Provider Focus

GodejohnAngela Godejohn, MD

Dr. Angela Godejohn is a Family Practice with Obstetrics Physician who recently joined the MHP Medical Group. 

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Latest News

Quit Rekindling that Fire

You’ve been told that smoking is hard on your health, but do you know why? Kim Mould, Director of Cardiopulmonary Services at MHP, wants you to save your lung, heart and every other organ’s health by knowing the facts and stamping out that cigarette once and for all!

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Published Nov 8, 2017

Keep Your Blood Sugar in Check During National Diabetes Month

November serves as National Diabetes Month, which brings communities across the country together to raise awareness of diabetes and its impact on millions of Americans. At Mahaska Health Partnership, we aim to support and educate individuals year-round on the subject of diabetes, but November always has a special importance!

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Published Nov 2, 2017

MHP Urges Fireworks Safety

MHP Urges Fireworks Safety

July is Fireworks Safety Month and Mahaska Health Partnership urges the public to celebrate Independence Day by leaving the lightshow to professionals.

“Each year, around 6,000 Americans spend their 4th of July in emergency rooms due to firework-related injuries,” MHP Emergency Services Chief Medical Officer Matt Whitis, MD, explained. “Most fire-work related injuries occur during the one-month period around Independence Day.”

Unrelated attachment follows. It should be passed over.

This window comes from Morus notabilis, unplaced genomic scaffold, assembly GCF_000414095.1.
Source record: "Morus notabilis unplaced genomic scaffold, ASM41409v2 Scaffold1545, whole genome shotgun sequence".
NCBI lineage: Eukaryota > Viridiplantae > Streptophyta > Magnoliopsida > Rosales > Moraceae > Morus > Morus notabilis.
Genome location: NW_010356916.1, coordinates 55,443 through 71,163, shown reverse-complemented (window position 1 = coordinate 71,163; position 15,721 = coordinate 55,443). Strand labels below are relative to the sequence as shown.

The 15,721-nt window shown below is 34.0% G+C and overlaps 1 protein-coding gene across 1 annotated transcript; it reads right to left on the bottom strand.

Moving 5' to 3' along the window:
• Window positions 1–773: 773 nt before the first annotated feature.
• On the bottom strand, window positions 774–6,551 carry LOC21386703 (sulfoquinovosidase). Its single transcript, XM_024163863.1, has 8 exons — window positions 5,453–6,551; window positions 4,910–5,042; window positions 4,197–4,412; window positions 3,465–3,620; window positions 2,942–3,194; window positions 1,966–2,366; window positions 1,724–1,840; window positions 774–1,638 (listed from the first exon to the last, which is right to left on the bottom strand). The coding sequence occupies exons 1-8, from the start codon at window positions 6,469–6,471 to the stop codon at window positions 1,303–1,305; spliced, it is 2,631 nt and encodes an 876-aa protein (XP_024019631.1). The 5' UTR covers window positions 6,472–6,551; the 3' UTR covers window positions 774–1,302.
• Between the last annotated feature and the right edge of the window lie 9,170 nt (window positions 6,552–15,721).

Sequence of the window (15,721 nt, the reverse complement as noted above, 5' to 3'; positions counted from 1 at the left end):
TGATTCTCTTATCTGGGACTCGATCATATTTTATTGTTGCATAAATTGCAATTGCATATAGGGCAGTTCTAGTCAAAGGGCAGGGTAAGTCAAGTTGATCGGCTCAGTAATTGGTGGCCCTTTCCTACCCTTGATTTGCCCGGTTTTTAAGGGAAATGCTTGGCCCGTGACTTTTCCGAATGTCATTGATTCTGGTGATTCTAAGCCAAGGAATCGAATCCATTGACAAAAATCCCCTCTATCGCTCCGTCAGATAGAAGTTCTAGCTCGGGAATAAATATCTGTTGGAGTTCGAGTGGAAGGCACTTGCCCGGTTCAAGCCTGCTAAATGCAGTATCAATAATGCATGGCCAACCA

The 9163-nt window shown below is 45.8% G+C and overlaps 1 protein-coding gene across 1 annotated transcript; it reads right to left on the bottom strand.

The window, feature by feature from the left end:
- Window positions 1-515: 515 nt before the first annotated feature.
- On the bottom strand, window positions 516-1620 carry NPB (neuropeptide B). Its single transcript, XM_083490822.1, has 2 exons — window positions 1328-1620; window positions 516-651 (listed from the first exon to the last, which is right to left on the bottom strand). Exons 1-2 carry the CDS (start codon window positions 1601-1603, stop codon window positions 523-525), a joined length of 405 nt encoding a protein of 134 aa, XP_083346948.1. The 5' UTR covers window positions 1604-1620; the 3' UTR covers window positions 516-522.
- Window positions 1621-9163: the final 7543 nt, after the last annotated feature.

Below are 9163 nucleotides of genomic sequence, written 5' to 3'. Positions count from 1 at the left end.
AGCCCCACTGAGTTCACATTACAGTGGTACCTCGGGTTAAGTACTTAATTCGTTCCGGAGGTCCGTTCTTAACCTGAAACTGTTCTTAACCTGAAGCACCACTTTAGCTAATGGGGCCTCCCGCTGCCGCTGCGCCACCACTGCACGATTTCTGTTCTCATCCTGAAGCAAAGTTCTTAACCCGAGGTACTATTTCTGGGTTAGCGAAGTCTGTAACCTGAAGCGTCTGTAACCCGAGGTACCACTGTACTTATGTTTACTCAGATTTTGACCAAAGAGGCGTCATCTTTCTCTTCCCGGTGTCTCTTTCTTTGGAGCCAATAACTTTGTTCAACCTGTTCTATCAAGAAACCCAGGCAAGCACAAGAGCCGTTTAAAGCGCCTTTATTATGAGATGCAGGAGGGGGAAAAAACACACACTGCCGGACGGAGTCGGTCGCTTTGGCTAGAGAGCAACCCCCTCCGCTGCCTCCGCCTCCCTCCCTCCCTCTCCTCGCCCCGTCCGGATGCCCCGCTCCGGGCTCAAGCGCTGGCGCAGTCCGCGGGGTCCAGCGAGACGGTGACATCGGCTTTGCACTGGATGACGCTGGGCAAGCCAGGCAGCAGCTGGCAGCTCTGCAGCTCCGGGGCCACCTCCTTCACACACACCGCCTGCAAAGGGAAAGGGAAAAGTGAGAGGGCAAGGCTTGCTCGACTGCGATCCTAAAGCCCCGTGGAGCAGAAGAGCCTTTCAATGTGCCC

It is illegal to sell, use or explode fireworks in the state of Iowa. Fireworks include firecrackers, torpedoes, skyrockets and roman candles. However, fireworks can be displayed if an individual, organization or association is granted a permit. Certain “novelty items” and sparklers are permitted.

 “Sparklers with wire or wooden sticks are allowed in Iowa, but that doesn’t mean you can’t get hurt using them,” Whitis advises. “Extreme caution should be taken whenever fire is involved.”

According to the National Council of Fireworks Safety, careless use of fireworks causes nearly 10,000 injuries a year in the United States; close to 2,000 of those injuries are eye-related involving children under the age of 15. The council advises that only people over the age of 12 should be allowed to handle sparklers of any kind.

“Celebrate our nation’s heritage safely on the Fourth of July,” says Whitis. “We want you to spend the holiday with your loved ones, not in the emergency room.”